As is becoming increasingly clear in our age, there are few absolutes in the political life of a society, mostly a series of trade-offs. But, barely perceived, ticking away quietly in the background, has been the emergence of a mutual parasitism: the gradual erosion of the inner life of individuals and the continual ratcheting up of a ubiquitous and intrusive state. Though the role of technology in both these developments has been well reported, its augmenting function at the heart of their relationship has been less so.

Over the past century the state, which once barely impinged on most people’s lives, has come to occupy an increasingly important role in all aspects of our social existence. This has been inevitable to some degree as society has grown and complexified and has brought undeniable benefits, from universal education, healthcare, pensions and protection from absolute poverty in the case of unemployment. There is nothing intrinsically wrong with a strong state. The tradition of ordoliberalism in early twentieth century Germany, which interpreted the ideas of Adam Smith through the lens of German Idealism (Bonefeld, 2017), saw the necessity of a strong orderly state to create the conditions for a free market. Recent work on the emergence of religious freedom – as one of the oldest freedoms and one which is well-documented – provides strong evidence that only a strong national state can create the conditions for a liberal society, one that balances order and freedom sufficiently to allow the emergence of toleration (Koyama and Johnson, 2019). However, the strong state needs to be balanced by strong institutions that hold it in check, the ‘chained Leviathan’ (ibid.); otherwise, we end up with Soviet Russia, Nazi Germany or present-day China.

It is the strong institutions, particularly those of civil society, that have witnessed a marked decline in the decades following the Second World War. An obvious example of this is organised religion, which has seen a precipitous fall in church attendance. The reasons for this are undoubtedly complex and multifactored; however, the advance and insinuation of technology in our lives is of critical significance. The increasing prevalence of technology in all aspects of our lives – the telephone, radio, television, the video, leading up to the digital technologies of the computer and smart phone – means that we have been, by degrees, able to abrogate our familial, communal and civic responsibilities to visit, guide and protect and entertain each other through our physical presence, social conventions, moral guidance, story and song, the culture of which is gradually dying out.

Two related trends are growing out of this. One is the slow extinction of proximate authority: that of parent and child, teacher and pupil, master and apprentice to a skill, for example. In each case, the intrusion of the authority of the state is more apparent in the rules and regulations that govern every aspect of life. The other is the death of the idea that the young and the newcomer are apprentices to a culture. Again, the state has come to assert a monopoly on the acceptable modes by which the uninitiated are socialised and enculturated, which is essentially as part of the workforce or as dependents on the state’s largesse. The assertion of fundamental rights to individual freedom from the intrusion and oppression of the state, which were the hallmark of a liberal society, have been overshadowed by the orthodoxy of group identity rights enforced by the writ of government.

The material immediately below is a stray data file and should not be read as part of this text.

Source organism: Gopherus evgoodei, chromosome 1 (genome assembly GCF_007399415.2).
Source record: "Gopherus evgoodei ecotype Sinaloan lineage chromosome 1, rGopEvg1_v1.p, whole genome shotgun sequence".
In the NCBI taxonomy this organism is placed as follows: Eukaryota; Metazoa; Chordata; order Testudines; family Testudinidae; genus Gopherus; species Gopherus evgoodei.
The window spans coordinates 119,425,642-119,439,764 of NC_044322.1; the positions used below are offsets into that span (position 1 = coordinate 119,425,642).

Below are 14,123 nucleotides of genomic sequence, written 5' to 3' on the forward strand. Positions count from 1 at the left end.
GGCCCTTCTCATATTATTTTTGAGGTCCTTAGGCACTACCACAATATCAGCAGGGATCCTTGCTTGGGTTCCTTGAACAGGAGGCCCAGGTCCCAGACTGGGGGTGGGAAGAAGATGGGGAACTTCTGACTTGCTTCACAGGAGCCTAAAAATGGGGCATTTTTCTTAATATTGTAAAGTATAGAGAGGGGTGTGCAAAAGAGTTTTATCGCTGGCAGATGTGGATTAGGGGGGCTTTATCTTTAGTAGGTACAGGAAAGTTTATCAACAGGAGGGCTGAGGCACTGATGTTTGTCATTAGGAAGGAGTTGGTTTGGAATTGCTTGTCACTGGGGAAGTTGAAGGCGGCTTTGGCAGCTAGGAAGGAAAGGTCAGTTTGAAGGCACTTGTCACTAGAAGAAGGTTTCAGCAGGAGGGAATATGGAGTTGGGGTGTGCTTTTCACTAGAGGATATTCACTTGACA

In part this is the consequence of the choices that the people have made. Technology has been willingly allowed to become the fount of knowledge and the great entertainer. The role of authority figure has been and is increasingly being farmed out to technology. The neglect of basic civic responsibilities thus engendered means that society is on an arc that risks moving further towards the brink of social breakdown. Such a situation is intolerable for the state which must maintain order as the basis of its own legitimacy.

At the same time the state, rather than undertake the difficult task of addressing the underlying moral principles that sustain individual freedom and responsibility, has been quick to intervene directly where authority is being abrogated. In the UK there has been a creeping and pernicious focus on children in the last few decades, as the state has affected more concern with the well-being of children, something that it cannot entrust to parents alone.2 It began with a reasonable ban on corporal punishment in state schools, extended it to private schools, then to families. Based on the thesis of children’s rights, working on the hypothesis of the prevalence of abuse and extrapolating from worst cases, the state has arrived at the conclusion that it is the ultimate protector of children. Sometimes this has been explicitly stated, as it was by Margaret Hodge, the Minister for Children in the Blair Labour government of the early 2000s: “I am convinced we can achieve an approach to children’s services that provides the best support they need for a happy and secure childhood and the foundations for a successful adult life” (DfES, 2003). More recently, the Scottish Parliament attempted to assign a state-sanctioned ‘named person’ for every child, responsible for the child’s well-being, a move that was only abandoned in the face of strong opposition (Brooks, 2016).